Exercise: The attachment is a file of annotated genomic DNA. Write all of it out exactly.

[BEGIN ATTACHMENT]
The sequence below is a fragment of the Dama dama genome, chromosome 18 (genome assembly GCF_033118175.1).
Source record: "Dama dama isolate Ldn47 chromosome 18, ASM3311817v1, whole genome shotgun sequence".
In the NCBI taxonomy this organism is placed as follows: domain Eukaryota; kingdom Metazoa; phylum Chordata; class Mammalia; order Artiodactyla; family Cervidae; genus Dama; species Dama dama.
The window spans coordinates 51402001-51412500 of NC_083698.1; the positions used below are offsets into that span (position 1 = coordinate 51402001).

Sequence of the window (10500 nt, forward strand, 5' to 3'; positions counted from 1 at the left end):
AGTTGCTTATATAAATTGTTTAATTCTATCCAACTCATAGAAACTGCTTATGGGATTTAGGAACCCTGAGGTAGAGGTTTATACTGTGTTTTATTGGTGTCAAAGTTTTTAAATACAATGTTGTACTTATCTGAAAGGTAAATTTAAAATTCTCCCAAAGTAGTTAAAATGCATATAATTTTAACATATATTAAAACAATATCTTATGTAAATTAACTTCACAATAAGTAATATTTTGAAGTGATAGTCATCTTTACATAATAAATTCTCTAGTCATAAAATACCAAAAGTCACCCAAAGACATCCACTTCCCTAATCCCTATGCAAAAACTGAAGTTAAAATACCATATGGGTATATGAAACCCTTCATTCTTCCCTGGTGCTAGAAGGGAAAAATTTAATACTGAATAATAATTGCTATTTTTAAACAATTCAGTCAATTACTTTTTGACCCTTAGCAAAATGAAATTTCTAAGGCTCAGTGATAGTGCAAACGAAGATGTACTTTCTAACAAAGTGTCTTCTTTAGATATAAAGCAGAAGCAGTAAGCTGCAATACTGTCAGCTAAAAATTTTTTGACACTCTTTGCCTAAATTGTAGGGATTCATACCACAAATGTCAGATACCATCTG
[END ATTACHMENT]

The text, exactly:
The sequence below is a fragment of the Dama dama genome, chromosome 18 (genome assembly GCF_033118175.1).
Source record: "Dama dama isolate Ldn47 chromosome 18, ASM3311817v1, whole genome shotgun sequence".
In the NCBI taxonomy this organism is placed as follows: domain Eukaryota; kingdom Metazoa; phylum Chordata; class Mammalia; order Artiodactyla; family Cervidae; genus Dama; species Dama dama.
The window spans coordinates 51402001-51412500 of NC_083698.1; the positions used below are offsets into that span (position 1 = coordinate 51402001).

Sequence of the window (10500 nt, forward strand, 5' to 3'; positions counted from 1 at the left end):
AGTTGCTTATATAAATTGTTTAATTCTATCCAACTCATAGAAACTGCTTATGGGATTTAGGAACCCTGAGGTAGAGGTTTATACTGTGTTTTATTGGTGTCAAAGTTTTTAAATACAATGTTGTACTTATCTGAAAGGTAAATTTAAAATTCTCCCAAAGTAGTTAAAATGCATATAATTTTAACATATATTAAAACAATATCTTATGTAAATTAACTTCACAATAAGTAATATTTTGAAGTGATAGTCATCTTTACATAATAAATTCTCTAGTCATAAAATACCAAAAGTCACCCAAAGACATCCACTTCCCTAATCCCTATGCAAAAACTGAAGTTAAAATACCATATGGGTATATGAAACCCTTCATTCTTCCCTGGTGCTAGAAGGGAAAAATTTAATACTGAATAATAATTGCTATTTTTAAACAATTCAGTCAATTACTTTTTGACCCTTAGCAAAATGAAATTTCTAAGGCTCAGTGATAGTGCAAACGAAGATGTACTTTCTAACAAAGTGTCTTCTTTAGATATAAAGCAGAAGCAGTAAGCTGCAATACTGTCAGCTAAAAATTTTTTGACACTCTTTGCCTAAATTGTAGGGATTCATACCACAAATGTCAGATACCATCTG